Integral Yoga: This traditional type of yoga combines postures, breathing exercises, selfless service, meditation, chanting, prayer, and self-inquiry.

Iyengar Yoga: developed by yoga master B.K.S. Iyengar more than 60 years ago, promotes strength, flexibility, endurance, and balance through coordinated breathing and poses that require precise body alignment. The poses are generally held longer than in other styles of yoga. In Iyengar, you slowly move into a pose, hold it for a minute or so, and then rest for a few breaths before stretching into another. Equipment like cushions, blankets, straps, and blocks to help the less flexible also distinguishes Iyengar from other types of yoga. Although Iyengar incorporates the traditional postures, or asanas, that make up the broader category of hatha yoga, the cushions and other props revolutionized yoga by enabling everyone — even the elderly, sick, and disabled — to practice. Because of its slow pace, attention to detail, and use of props, Iyengar yoga can be especially good if you’re recovering from an injury. Iyengar is still one of the most popular types of yoga taught today.

Jivamukti Yoga: Developed in 1986 by Sharon Gannon and David Life, the Jivamukti Yoga method expresses the spiritual and ethical aspects of the practice of yoga that have been disregarded or devalued in contemporary times. It is a vigorous and challenging asana form with an emphasis on scriptural study, Sanskrit chanting, vegetarianism, non-violence, meditation, devotion to God and the role that music and listening play in the practice of yoga. Life and Gannon currently operate a popular yoga studio in New York City.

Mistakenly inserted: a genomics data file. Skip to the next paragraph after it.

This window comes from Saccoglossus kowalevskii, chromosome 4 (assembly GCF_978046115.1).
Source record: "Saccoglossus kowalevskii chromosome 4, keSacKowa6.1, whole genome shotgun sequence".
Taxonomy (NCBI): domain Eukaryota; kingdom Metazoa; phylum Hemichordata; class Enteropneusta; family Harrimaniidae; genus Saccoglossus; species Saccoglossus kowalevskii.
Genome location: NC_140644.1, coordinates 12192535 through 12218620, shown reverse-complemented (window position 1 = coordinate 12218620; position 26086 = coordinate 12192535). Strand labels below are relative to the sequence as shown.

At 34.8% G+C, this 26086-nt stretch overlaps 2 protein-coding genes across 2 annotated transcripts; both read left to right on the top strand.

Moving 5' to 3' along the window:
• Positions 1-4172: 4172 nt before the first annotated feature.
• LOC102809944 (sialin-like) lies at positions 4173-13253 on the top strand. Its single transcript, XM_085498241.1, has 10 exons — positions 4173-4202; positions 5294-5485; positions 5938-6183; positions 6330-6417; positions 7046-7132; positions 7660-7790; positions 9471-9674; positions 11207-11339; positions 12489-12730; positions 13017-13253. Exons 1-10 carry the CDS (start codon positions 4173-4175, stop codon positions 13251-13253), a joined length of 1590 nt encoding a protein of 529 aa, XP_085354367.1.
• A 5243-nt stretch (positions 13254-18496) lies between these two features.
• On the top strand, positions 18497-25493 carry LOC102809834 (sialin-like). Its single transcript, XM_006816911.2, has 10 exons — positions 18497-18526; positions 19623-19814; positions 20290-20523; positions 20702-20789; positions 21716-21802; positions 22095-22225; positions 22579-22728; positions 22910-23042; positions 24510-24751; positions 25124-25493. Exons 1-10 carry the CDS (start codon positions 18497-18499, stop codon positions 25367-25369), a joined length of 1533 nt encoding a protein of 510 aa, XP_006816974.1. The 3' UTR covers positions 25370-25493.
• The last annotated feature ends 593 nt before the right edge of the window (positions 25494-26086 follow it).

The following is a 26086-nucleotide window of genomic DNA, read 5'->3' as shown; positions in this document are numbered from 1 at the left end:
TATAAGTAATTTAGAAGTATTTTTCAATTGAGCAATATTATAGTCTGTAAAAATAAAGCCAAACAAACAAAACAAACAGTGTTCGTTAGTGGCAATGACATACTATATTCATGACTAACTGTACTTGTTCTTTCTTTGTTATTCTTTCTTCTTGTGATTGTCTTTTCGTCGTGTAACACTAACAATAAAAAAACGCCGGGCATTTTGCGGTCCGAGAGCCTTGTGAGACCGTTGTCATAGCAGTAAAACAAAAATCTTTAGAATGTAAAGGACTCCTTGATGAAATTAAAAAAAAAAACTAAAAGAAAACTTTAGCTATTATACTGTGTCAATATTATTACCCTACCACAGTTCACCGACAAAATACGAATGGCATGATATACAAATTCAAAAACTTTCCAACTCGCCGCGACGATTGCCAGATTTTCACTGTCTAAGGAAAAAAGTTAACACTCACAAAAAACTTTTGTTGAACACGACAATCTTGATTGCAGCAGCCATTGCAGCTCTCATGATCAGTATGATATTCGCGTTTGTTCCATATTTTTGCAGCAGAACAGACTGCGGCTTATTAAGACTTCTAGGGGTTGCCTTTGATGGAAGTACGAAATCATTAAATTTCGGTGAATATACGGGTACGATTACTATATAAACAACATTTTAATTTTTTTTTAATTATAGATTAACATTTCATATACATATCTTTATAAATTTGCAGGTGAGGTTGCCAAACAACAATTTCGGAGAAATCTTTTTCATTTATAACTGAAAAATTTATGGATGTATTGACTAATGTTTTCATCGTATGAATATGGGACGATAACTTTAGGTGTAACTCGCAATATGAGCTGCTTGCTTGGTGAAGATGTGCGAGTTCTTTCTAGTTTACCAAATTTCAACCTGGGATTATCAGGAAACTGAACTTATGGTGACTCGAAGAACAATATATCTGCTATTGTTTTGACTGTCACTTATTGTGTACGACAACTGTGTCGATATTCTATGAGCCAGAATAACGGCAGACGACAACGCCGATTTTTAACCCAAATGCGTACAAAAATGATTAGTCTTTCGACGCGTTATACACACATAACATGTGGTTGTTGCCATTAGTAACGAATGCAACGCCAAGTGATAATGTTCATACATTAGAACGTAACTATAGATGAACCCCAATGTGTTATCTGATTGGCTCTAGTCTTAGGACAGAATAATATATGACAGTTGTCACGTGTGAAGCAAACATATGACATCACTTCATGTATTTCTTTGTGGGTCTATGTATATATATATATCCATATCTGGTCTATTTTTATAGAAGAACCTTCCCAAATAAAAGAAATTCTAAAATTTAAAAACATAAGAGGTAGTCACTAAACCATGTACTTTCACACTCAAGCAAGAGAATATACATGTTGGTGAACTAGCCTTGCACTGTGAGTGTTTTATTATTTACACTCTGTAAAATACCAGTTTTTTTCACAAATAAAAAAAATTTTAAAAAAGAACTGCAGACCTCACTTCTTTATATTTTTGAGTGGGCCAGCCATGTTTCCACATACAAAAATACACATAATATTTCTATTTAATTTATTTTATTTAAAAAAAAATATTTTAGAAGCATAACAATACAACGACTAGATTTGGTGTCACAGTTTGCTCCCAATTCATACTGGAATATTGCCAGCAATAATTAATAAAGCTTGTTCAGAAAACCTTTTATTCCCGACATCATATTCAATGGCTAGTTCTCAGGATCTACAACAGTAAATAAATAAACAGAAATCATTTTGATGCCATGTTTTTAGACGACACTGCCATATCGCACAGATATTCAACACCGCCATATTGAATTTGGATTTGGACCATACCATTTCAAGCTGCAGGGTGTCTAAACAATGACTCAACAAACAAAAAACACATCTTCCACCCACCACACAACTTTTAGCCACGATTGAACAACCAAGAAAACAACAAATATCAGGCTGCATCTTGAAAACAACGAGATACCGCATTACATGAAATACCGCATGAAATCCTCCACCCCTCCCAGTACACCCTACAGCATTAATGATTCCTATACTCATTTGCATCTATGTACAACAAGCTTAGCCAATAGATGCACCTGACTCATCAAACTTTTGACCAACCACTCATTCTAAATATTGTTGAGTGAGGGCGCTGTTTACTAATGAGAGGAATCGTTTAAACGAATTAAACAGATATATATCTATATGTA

Kali Ray TriYoga: A series of flowing, dancelike movements was developed by Kali Ray in 1980. The practice also incorporates pranayama (breathing exercises) and meditation. Kali Ray runs the TriYoga Center in Santa Cruz, California.

Kripalu: is called the yoga of consciousness. This gentle, introspective practice urges practitioners to hold poses to explore and release emotional and spiritual blockages. Goal-oriented striving is discouraged and precise alignment is not as important as in some other traditions. There are three stages in Kripalu yoga. Stage one focuses on learning the postures and exploring your body’s abilities. Stage Two involves holding the postures for an extended time, developing concentration and inner awareness. Stage Three is like a meditation in motion in which the movement from one posture to another arises unconsciously and spontaneously.

Kundalini: practice concentrates on awakening the energy at the base of the spine and drawing it upward. In addition to postures, a typical class will also include chanting, meditation, and breathing exercises.

Power Yoga: is essentially yoga with brawn. It’s the American interpretation of ashtanga yoga, a discipline that combines stretching, strength training, and meditative breathing. But power yoga takes ashtanga one step further. Many of the poses (also called postures or their Sanskrit name, asanas) resemble basic calisthenics — push-ups and handstands, toe touches and side bends — but the key to power yoga’s sweat-producing, muscle-building power is the pace. Instead of pausing between poses as you would in traditional yoga, each move flows into the next, making it an intense aerobic workout.

Restorative Yoga: In a restorative yoga class you’ll spend long periods of time lying on blocks, blankets and bolsters – passively allowing muscles to relax.

Sivananda Yoga: Like Integral Yoga, this traditional type of yoga combines postures, breathing, dietary restrictions, chanting, scriptural study, and meditation. The popular TV yoga teacher Lilias got her start practicing Sivananda Yoga.

Svaroopa Yoga:
New students find this a very approachable style, often beginning in chair poses that are comfortable. Svaroopa is also a deeply therapeutic style of yoga that uses props, precision alignments and hands-on adjustments. Promotes healing and transformation.